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Fourier transform infrared difference spectroscopy (FTIR DS) has beenwidely used to study the structural details of electron transfer cofactors (and their binding sites) in many types of photosynthetic protein complexes. This review focuses in particular onwork that has been done to investigate the A1 cofactor in photosystemI photosynthetic reaction centers. A reviewof this subject area last appeared in 2006 [1], so onlywork undertaken since then will be covered here. Following light excitation of intact photosystem I particles the P700+A1 \ secondary radical pair state is formed within 100 ps. This state decays within 300 ns at room temperature, or 300 μs at 77 K. Given the short-lived nature of this state, it is not easily studied using “static” photo-accumulation FTIR difference techniques at either temperature. Time-resolved techniques are required. This article focuses on the use of time-resolved step-scan FTIR DS for the study of the P700+A1 \ state in intact photosystemI. Up until now, only our group has undertaken studies in this area. So, in this article, recent work undertaken in our lab is described, where we have used lowtemperature (77 K), microsecond time-resolved step-scan FTIR DS to study the P700+A1 \ state in photosystem I. In photosystemI a phylloquinone molecule occupies the A1 binding site. However, different quinones can be incorporated into the A1 binding site, and here work is described for photosystem I particles with plastoquinone-9, 2-phytyl naphthoquinone and 2-methyl naphthoquinone incorporated into the A1 binding site. Studies inwhich 18O isotope labeled phylloquinone has been incorporated into the A1 binding site are also discussed. To fully characterize PSI particles with different quinones incorporated into the A1 binding site nanosecond to millisecond visible absorption spectroscopy has been shown to be of considerable value, especially so when undertaken using identical samples under identical conditions to that used in time-resolved step-scan FTIRmeasurements. In this article the latest work that has been undertaken using both visible and infrared time resolved spectroscopies on the same sample will be described. Finally, vibrational spectroscopic data that has been obtained for phylloquinone in the A1 binding site in photosystem I is compared to corresponding data for ubiquinone in the QA binding site in purple bacterial reaction centers. This article is part of a Special Issue entitled: Vibrational spectroscopies and bioenergetic systems.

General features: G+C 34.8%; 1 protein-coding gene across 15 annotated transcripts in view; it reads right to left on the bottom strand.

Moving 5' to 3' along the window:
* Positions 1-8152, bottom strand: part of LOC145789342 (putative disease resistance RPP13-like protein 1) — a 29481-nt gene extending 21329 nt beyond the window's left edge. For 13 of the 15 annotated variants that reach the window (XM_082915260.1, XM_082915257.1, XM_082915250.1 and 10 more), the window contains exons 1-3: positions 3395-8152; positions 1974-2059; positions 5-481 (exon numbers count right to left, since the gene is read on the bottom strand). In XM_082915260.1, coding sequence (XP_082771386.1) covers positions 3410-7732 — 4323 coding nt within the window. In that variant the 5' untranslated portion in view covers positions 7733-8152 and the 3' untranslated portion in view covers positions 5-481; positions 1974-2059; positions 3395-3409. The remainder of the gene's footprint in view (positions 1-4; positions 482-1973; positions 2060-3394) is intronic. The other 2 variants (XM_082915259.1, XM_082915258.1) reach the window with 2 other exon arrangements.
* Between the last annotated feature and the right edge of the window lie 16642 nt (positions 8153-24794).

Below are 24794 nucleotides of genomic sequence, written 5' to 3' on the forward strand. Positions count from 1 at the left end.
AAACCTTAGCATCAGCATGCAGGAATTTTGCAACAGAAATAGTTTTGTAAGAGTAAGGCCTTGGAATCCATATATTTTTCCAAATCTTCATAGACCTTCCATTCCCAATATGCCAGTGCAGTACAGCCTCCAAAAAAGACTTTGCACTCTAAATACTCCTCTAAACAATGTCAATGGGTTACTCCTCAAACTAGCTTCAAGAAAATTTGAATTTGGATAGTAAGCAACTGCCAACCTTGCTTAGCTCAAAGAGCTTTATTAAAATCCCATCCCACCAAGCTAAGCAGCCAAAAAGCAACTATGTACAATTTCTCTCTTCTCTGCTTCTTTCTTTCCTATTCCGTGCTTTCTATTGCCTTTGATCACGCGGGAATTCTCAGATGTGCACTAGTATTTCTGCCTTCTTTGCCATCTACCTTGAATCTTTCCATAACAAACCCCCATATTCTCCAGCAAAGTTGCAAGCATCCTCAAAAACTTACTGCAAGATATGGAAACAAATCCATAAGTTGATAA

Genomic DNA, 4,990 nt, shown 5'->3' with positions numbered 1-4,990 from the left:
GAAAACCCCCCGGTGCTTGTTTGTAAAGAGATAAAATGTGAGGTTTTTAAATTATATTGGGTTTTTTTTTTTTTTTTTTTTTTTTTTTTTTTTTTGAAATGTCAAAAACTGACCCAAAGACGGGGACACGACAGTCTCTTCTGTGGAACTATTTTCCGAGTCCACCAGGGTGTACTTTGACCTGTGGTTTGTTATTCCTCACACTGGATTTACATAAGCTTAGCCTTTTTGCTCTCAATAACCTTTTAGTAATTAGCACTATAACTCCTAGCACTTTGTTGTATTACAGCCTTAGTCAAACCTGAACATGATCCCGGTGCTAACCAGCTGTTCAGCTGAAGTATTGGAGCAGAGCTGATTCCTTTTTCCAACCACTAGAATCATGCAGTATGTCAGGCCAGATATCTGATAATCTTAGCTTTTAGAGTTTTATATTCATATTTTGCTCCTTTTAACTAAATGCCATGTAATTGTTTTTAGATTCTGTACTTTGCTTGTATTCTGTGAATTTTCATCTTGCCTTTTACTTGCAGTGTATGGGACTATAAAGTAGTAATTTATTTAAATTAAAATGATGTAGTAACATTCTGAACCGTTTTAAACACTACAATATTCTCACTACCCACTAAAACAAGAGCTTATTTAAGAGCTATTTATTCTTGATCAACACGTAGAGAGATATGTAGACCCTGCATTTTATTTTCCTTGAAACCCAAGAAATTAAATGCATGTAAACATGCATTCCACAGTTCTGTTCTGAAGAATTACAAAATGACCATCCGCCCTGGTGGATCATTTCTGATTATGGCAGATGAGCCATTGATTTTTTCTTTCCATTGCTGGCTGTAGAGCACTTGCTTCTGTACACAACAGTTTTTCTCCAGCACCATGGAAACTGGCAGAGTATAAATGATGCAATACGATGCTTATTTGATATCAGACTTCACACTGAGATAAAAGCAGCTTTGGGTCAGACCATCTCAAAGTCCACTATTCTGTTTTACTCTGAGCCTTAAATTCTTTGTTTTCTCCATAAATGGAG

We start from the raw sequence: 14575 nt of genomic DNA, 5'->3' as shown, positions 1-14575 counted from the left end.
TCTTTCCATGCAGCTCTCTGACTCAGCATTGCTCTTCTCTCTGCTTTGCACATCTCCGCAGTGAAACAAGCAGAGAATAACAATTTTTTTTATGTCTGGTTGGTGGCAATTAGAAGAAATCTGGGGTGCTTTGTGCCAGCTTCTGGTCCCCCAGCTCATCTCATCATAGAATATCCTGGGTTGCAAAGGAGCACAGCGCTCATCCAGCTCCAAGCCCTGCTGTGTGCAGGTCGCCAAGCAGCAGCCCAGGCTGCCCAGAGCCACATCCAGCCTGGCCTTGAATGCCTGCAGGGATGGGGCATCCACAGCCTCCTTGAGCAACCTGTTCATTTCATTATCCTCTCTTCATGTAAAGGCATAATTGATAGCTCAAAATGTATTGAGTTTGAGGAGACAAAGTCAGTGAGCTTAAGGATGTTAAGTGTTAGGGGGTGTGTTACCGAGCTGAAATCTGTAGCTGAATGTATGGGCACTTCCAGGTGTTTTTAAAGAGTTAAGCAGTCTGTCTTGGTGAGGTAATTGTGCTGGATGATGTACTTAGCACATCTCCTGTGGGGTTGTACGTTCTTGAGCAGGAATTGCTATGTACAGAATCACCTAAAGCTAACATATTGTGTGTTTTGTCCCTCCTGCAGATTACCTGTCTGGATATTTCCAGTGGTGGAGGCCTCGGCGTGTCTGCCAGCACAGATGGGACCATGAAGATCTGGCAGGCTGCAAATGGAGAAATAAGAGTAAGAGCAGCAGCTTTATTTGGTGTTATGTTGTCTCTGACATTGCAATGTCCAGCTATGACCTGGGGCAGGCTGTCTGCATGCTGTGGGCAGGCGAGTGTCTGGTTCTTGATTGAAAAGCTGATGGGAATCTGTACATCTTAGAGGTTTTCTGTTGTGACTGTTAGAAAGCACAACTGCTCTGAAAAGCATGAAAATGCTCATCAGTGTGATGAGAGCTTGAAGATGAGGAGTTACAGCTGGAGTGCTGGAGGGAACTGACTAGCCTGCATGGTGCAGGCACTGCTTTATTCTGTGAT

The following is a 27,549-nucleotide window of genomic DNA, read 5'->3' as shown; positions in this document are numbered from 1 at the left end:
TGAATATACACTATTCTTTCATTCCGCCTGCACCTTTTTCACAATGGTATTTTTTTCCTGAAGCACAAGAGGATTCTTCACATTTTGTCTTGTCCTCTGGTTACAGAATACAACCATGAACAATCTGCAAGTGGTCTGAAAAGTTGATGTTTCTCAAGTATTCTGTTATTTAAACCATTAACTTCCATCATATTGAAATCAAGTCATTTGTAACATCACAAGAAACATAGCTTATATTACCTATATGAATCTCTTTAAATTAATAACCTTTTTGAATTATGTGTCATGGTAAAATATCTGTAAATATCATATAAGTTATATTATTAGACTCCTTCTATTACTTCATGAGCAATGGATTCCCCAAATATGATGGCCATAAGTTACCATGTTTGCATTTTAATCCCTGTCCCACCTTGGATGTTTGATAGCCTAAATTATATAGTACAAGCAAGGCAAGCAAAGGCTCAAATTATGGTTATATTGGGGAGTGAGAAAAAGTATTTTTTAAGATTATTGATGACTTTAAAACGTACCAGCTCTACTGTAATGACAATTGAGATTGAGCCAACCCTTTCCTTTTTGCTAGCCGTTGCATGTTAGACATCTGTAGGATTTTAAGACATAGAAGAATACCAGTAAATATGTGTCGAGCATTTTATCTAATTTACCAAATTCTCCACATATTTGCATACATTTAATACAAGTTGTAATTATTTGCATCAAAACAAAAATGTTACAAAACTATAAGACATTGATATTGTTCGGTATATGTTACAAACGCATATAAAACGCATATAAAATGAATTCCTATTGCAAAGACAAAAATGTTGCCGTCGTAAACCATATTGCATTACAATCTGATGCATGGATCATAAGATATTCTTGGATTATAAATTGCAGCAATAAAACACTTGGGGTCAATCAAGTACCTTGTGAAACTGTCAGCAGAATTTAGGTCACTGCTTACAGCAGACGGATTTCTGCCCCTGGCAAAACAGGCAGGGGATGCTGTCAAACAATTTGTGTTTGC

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Biochim Biophys Acta, 1847 (1), 55-68. DOI: 10.1016/j.bbabio.2014.07.014